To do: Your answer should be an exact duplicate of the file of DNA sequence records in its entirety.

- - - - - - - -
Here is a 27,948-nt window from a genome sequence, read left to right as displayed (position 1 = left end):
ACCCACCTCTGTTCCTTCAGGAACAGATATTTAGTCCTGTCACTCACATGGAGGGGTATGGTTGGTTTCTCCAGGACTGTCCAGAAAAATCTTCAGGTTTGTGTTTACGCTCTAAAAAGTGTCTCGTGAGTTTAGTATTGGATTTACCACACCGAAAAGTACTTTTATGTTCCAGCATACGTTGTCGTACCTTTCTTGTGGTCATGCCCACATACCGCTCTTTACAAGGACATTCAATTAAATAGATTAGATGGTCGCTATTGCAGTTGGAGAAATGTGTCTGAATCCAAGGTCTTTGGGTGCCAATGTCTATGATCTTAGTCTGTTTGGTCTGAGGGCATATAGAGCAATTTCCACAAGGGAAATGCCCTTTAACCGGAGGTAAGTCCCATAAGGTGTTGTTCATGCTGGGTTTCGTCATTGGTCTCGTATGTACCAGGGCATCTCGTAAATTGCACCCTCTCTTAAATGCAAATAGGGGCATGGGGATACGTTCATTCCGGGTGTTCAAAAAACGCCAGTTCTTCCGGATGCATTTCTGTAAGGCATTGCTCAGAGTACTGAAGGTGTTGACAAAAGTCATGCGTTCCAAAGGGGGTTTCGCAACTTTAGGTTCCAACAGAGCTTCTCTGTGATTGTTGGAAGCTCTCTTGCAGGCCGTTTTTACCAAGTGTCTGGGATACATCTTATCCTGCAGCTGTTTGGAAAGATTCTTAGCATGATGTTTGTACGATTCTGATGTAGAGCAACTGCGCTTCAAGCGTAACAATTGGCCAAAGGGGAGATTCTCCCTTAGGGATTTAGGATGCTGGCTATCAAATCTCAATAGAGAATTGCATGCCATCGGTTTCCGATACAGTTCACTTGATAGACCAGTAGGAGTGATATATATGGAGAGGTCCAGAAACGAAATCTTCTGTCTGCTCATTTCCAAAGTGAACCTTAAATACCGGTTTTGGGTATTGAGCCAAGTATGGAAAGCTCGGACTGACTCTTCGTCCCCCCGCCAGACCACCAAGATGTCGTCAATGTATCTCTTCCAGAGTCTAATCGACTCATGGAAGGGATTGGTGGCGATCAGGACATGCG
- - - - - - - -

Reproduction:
Here is a 27,948-nt window from a genome sequence, read left to right as displayed (position 1 = left end):
ACCCACCTCTGTTCCTTCAGGAACAGATATTTAGTCCTGTCACTCACATGGAGGGGTATGGTTGGTTTCTCCAGGACTGTCCAGAAAAATCTTCAGGTTTGTGTTTACGCTCTAAAAAGTGTCTCGTGAGTTTAGTATTGGATTTACCACACCGAAAAGTACTTTTATGTTCCAGCATACGTTGTCGTACCTTTCTTGTGGTCATGCCCACATACCGCTCTTTACAAGGACATTCAATTAAATAGATTAGATGGTCGCTATTGCAGTTGGAGAAATGTGTCTGAATCCAAGGTCTTTGGGTGCCAATGTCTATGATCTTAGTCTGTTTGGTCTGAGGGCATATAGAGCAATTTCCACAAGGGAAATGCCCTTTAACCGGAGGTAAGTCCCATAAGGTGTTGTTCATGCTGGGTTTCGTCATTGGTCTCGTATGTACCAGGGCATCTCGTAAATTGCACCCTCTCTTAAATGCAAATAGGGGCATGGGGATACGTTCATTCCGGGTGTTCAAAAAACGCCAGTTCTTCCGGATGCATTTCTGTAAGGCATTGCTCAGAGTACTGAAGGTGTTGACAAAAGTCATGCGTTCCAAAGGGGGTTTCGCAACTTTAGGTTCCAACAGAGCTTCTCTGTGATTGTTGGAAGCTCTCTTGCAGGCCGTTTTTACCAAGTGTCTGGGATACATCTTATCCTGCAGCTGTTTGGAAAGATTCTTAGCATGATGTTTGTACGATTCTGATGTAGAGCAACTGCGCTTCAAGCGTAACAATTGGCCAAAGGGGAGATTCTCCCTTAGGGATTTAGGATGCTGGCTATCAAATCTCAATAGAGAATTGCATGCCATCGGTTTCCGATACAGTTCACTTGATAGACCAGTAGGAGTGATATATATGGAGAGGTCCAGAAACGAAATCTTCTGTCTGCTCATTTCCAAAGTGAACCTTAAATACCGGTTTTGGGTATTGAGCCAAGTATGGAAAGCTCGGACTGACTCTTCGTCCCCCCGCCAGACCACCAAGATGTCGTCAATGTATCTCTTCCAGAGTCTAATCGACTCATGGAAGGGATTGGTGGCGATCAGGACATGCG